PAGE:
Senator Hildenbrand said "We want to declare war on the Michigan Business Tax and put it behind us so we can create jobs in Michigan" Hildenbrand acknowledged that his bill will blow about a $2.2 billion hole in the state's budget which already is $1.8 billion in the red. However, he said the Senate will be working on a new business tax structure more favorable to job creators.
Governor Rick Snyder has proposed a flat, 6-percent corporate income tax and Hildenbrand and other lawmakers are awaiting details. He said he likes the concept of a lower rate and broad base.
It appears the Michigan Business Tax is dead, the only question is when and what will the replacement look like. We'll know more after the Governor's State of the State message tonight and the details to come next month when the Governor's budget proposal is presented to the legislature.
Wednesday, January 19 2011
Ford Motor Credit Loses Its Bid to Have the U. S. Supreme Court Rule on the Retroactive Fix to the Bad Debt Deduction
In Ford Motor Credit Co. v. Department of Treasury (U.S. Supreme Court, Docket 10-481, Petition for certiorari denied January 18, 2011) the U.S. Supreme Court has denied the request of a motor vehicle financing company to decide whether a retroactive change in a Michigan sales tax refund statute for bad debts satisfied due process when applied to deny refunds for the preceding five-year period.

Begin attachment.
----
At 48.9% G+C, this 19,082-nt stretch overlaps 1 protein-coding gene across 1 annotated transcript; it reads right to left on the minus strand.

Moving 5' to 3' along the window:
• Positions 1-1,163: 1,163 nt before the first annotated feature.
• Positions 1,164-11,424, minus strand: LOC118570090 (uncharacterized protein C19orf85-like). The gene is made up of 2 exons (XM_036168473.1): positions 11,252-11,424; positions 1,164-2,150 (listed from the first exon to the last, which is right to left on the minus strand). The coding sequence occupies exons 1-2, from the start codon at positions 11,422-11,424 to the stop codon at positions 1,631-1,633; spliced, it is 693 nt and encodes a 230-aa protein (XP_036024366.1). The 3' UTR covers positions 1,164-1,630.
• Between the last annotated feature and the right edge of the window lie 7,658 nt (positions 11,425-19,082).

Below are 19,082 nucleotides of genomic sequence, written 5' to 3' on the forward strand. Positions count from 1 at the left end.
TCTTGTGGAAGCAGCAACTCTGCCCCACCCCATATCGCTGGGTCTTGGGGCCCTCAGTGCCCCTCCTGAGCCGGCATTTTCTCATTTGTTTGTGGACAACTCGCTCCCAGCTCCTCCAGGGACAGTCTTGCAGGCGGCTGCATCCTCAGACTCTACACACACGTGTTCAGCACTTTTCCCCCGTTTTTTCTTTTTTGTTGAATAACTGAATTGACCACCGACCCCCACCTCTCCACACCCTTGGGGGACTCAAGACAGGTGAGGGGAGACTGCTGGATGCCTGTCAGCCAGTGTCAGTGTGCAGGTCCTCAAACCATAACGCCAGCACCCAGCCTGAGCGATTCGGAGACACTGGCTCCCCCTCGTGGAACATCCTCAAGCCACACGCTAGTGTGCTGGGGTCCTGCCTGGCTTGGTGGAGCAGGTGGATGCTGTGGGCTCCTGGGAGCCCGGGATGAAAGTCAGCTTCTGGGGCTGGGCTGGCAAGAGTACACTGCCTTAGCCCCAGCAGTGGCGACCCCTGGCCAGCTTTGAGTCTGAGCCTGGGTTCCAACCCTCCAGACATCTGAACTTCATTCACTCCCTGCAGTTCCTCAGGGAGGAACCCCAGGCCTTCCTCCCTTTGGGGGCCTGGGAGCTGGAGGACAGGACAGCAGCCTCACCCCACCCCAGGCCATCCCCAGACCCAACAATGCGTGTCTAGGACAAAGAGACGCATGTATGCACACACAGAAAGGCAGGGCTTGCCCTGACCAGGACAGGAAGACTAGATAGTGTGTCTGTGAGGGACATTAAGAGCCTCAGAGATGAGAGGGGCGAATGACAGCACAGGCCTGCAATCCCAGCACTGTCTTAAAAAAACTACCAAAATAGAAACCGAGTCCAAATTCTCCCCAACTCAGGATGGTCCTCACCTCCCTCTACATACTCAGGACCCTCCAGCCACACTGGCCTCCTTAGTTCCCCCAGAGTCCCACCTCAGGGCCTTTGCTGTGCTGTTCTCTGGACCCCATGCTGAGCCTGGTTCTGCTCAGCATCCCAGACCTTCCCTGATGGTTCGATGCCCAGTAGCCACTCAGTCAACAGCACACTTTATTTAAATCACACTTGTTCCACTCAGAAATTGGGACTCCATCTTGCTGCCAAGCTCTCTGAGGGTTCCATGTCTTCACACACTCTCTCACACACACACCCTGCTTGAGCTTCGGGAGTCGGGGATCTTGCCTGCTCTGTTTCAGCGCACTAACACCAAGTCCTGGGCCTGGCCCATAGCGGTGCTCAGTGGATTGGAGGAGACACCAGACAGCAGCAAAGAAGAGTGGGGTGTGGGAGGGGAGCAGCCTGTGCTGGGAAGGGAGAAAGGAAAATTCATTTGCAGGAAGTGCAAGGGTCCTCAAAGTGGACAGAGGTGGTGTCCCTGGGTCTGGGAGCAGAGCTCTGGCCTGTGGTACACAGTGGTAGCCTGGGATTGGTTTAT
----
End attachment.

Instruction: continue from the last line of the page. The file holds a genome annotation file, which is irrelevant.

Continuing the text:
In DaimlerChrysler Services North America LLC v. Department of Treasury, 723 N.W.2d 569 (2006), the Michigan Court of Appeals held that a motor vehicle financing company was a "taxpayer"entitled to refunds of sales tax paid and remitted by dealerships on installment sales when the purchasers subsequently defaulted on their obligation to repay the amount financed, including the sales tax previously remitted. In response, the Michigan Legislature retroactively amended the bad debt sales tax statute to overturn the effect of the decision in DaimlerChrysler.